“Union of Jewish Congregations of Latin America and the Caribbean Meet”
The Union of Jewish Congregations of Latin America and the Caribbean (UJCL) have just concluded their eleventh annual conference. This was held in Kingston, Jamaica under the auspices of UJCL’s President, Hilda ten Brink. It was hosted by Congregation Sha’are Shalom, the United Congregation of Israelites, Jamaica’s Jewish community.
Some 60 persons attended from overseas to join with the local community to participate in the workshop, lunches, tour and gala dinner dance activities of the conference. The theme for this year’s conference was “The UJCL in the Diaspora: Connecting to Israel”. The workshop presenters came from member congregations aided by representatives from many Jewish organizations such as the WUPJ, MASORTI, WZO, HIAS, MACCABI, JDCLA, ICJW, B’NAI BRITH INTERNATIONAL, WORLD JEWISH CONGRESS, LATIN AMERICAN JEWISH CONGRESS and TAMAR. Delegates came from congregations in Aruba, Bahamas, Costa Rica, Curacao, El Salvador, Honduras, Mexico, Panama, Surinam, Trinidad and of course Jamaica with regrets from Cuba.
Professor Lewis Gordon gave the keynote address on the opening morning with a discussion of who is a Jew today in the Diaspora. The new Israeli Ambassador to Jamaica, Amos Radian, was the guest speaker at the first day’s luncheon. He spoke to the theme of the Diaspora and Israel. Ed Kritzler gave the address on our survival in the New World in the second day’s lunch program. Ainsley Henriques, UJCL Secretary and Hon Secretary of Sha’are Shalom spoke to the history of the Jamaican Jews on the opening evening.
Other significant activities were the Jamaicans hosting of the Cocktail reception at their Hillel Academy poolside, the Oneg Shabbat family dinners for overseas guests, and the Dinner Dance which was celebrated with an amazing Pirate decoration theme. All the guests had Pirate hats and eye patches to add to their regular dress and the chief pirate, David Matalon, was resplendent in full pirate costume. Shabbat services were held in the beautiful Jamaican synagogue on Duke Street, Kingston under the direction of lay reader Stephen Henriques and the Choir led by Dr. Winston Davidson.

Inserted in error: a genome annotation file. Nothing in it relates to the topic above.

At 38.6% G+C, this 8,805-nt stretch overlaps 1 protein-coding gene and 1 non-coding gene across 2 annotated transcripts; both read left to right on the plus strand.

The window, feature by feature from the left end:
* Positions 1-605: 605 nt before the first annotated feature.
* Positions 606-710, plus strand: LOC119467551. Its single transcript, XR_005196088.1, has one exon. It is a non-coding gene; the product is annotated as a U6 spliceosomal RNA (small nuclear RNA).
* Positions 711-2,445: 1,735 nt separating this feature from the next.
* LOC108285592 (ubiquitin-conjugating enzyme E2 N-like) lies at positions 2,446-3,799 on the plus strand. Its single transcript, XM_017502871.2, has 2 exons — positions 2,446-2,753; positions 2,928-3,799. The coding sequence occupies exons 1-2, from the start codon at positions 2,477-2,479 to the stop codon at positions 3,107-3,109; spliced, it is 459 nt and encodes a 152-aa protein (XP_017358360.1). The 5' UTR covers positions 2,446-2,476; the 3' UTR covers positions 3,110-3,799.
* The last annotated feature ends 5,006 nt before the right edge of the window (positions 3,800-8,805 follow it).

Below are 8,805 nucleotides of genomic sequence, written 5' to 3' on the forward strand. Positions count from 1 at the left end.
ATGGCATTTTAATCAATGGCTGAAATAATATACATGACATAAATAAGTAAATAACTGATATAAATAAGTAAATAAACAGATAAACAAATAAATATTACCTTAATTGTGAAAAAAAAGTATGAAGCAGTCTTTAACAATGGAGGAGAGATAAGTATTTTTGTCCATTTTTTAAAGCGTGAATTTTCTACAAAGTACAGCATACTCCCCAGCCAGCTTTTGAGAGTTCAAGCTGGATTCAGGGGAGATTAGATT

The amazing highlight of the conference was the surprise tour of one of the three oldest Jewish cemeteries in the New World. The oldest grave found was dated 1672. This cemetery, named the Hunt’s Bay Cemetery, was the resting place for Jews who fled the Inquisition in the Iberian peninsula and the anti-semitism of northern Europe. They came to Port Royal, the 17th century Entree Port, a desolate sandy spit at the end of what is now known as the Palisadoes peninsula enclosing Kingston Harbour. They sought and found the freedom to worship and pursue their lives without persecution, only restrictions and higher taxation. Here they settled and thrived. The land could not be used for burials so they rowed the departed across the harbour and interred their ancestors in this now isolated cemetery. During the course of the past year Ainsley Henriques arranged for it to be cleared. With the assistance of the Caribbean Volunteers Expedition headed by Anne Hersh and Rachel Frankel, seven other volunteers made their way to spend the week photographing, copying inscriptions, measuring and inventorying this historic site. The entire conference traveled to the cemetery on Friday after lunch, inspected the graves, heard a short set of lectures on the work being done and then holding hands in a large circle recited the Mourners Kaddish. A fitting tribute in a wonderful conference, retiring to Jamaica’s Jewish Heritage Centre and the Shabbat service.
For further information, please visit our website https://www.ucija.org